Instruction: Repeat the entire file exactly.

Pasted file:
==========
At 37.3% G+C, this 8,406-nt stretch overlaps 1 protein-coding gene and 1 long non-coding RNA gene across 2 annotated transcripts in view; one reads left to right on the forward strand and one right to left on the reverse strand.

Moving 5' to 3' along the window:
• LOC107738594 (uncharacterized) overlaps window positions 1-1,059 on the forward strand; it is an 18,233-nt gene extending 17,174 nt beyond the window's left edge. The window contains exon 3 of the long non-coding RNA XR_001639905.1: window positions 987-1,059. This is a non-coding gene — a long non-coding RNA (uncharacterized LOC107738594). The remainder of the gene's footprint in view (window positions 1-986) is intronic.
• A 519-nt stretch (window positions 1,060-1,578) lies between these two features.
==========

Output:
At 37.3% G+C, this 8,406-nt stretch overlaps 1 protein-coding gene and 1 long non-coding RNA gene across 2 annotated transcripts in view; one reads left to right on the forward strand and one right to left on the reverse strand.

Moving 5' to 3' along the window:
• LOC107738594 (uncharacterized) overlaps window positions 1-1,059 on the forward strand; it is an 18,233-nt gene extending 17,174 nt beyond the window's left edge. The window contains exon 3 of the long non-coding RNA XR_001639905.1: window positions 987-1,059. This is a non-coding gene — a long non-coding RNA (uncharacterized LOC107738594). The remainder of the gene's footprint in view (window positions 1-986) is intronic.
• A 519-nt stretch (window positions 1,060-1,578) lies between these two features.